Beginning with the 2010 earthquake that killed over 200,000 Haitians, followed quickly by a cholera outbreak on the island that was suspected to have come from United Nations peacekeepers, living conditions became unbearable for many Haitians explained Cela. Looking for hospitable countries, Haitians were “lured towards Brazil” through the Brazil-led United Nations Stabilization Mission from 2004 to 2017.
“There were many intermediaries and many interlocutors representing Brazilian companies that were looking for low skilled manual labor, as there was a labor shortage in Brazil at that time. Brazil was also preparing for the 2014 World Cup and 2016 Olympic games, and so there were a lot of infrastructure projects that required manual labor,” Cela explained.
By 2015-2016 an economic downturn and rising unemployment in Brazil meant Haitians began to lose their jobs and had to look elsewhere. One of the places they looked to was Chile, while still heading northwards to the United States.
Importantly, said Cela, most of the migrants at the US-Mexico border were not coming directly from Haiti, they were migrants from South America, particularly Brazil and Chile. And even more significant, a large majority of the migrant Haitian population in South America are high school and university graduates who have made rational decisions about their futures. In other words, educated people ready to contribute meaningfully to any society.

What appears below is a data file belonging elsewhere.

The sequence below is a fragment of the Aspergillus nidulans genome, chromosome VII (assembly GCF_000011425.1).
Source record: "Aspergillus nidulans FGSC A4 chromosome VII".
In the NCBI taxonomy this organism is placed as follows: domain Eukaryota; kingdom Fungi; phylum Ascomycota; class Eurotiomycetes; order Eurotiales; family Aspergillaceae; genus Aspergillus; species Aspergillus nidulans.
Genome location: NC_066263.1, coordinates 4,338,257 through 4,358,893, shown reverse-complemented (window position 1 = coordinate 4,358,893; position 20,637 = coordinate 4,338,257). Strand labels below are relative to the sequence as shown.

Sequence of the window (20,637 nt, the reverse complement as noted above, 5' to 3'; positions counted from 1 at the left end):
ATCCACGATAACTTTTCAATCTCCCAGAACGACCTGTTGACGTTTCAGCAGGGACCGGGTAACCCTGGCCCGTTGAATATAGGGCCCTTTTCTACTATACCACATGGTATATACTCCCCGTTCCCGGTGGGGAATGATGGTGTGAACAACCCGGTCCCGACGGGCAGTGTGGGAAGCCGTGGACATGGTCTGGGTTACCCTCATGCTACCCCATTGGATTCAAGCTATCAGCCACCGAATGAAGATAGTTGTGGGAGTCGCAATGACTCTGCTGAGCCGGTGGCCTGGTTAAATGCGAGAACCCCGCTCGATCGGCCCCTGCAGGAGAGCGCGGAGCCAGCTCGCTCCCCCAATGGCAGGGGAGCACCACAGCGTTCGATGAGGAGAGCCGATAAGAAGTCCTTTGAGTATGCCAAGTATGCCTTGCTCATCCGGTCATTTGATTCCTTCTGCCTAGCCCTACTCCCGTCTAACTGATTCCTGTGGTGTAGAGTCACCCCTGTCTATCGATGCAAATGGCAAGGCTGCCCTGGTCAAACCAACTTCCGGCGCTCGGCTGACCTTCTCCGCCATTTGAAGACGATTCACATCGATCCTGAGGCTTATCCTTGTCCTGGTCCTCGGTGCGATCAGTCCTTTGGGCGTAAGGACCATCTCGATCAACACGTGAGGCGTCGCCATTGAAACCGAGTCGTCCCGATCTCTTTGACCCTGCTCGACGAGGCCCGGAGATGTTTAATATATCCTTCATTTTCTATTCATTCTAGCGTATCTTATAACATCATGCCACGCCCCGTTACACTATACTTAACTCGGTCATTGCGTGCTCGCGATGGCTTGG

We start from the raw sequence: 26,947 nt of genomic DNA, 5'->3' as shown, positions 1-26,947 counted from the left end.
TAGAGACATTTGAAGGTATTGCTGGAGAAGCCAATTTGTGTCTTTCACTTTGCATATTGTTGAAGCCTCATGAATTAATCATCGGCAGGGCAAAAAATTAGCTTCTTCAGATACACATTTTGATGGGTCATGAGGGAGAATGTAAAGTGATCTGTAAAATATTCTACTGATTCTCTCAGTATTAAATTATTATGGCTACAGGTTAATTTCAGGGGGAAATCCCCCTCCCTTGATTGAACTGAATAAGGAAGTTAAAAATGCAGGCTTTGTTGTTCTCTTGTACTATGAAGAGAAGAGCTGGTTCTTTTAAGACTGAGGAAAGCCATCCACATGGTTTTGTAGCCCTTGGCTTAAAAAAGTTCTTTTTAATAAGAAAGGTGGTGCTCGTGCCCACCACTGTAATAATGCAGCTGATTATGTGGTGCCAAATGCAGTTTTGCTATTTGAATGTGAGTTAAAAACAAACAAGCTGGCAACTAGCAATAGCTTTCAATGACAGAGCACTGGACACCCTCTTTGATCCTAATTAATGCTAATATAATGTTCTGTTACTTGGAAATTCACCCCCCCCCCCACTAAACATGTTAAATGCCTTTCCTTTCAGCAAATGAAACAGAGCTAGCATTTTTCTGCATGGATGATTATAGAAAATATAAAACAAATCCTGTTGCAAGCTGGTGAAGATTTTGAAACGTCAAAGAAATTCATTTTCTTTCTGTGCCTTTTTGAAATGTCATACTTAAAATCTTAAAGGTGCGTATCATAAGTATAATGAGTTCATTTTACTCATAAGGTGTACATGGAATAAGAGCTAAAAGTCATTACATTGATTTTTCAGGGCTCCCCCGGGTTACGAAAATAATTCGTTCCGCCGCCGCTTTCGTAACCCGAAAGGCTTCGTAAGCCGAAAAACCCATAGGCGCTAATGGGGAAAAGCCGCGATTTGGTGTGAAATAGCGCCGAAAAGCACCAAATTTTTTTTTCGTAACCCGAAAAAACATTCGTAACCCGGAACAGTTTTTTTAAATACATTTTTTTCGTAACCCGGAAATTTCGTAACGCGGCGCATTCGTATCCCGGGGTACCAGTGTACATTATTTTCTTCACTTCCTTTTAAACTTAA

Indeed, Haitian-American Jhonson Napoleon, CEO of Azure College in Miami strongly believes that educated Haitian migrants can become valuable assets if given a chance.
“Based on my perspective,” noted Napoleon, “I think those people are better than even my generation who came to United States in the 1990s. They speak, or probably will be speaking five different languages. And my hope is that within the next 5 to 10 years these people will be new assets to the Haitian community, while guys like me who came in the 1990s are going into retirement. So I think there is a need for educational institutions, for service programs to embrace this group of people. Most of them are under 30-35, meaning they will give the system 30 years worth of work. And their children will become American citizens who will contribute to the community.”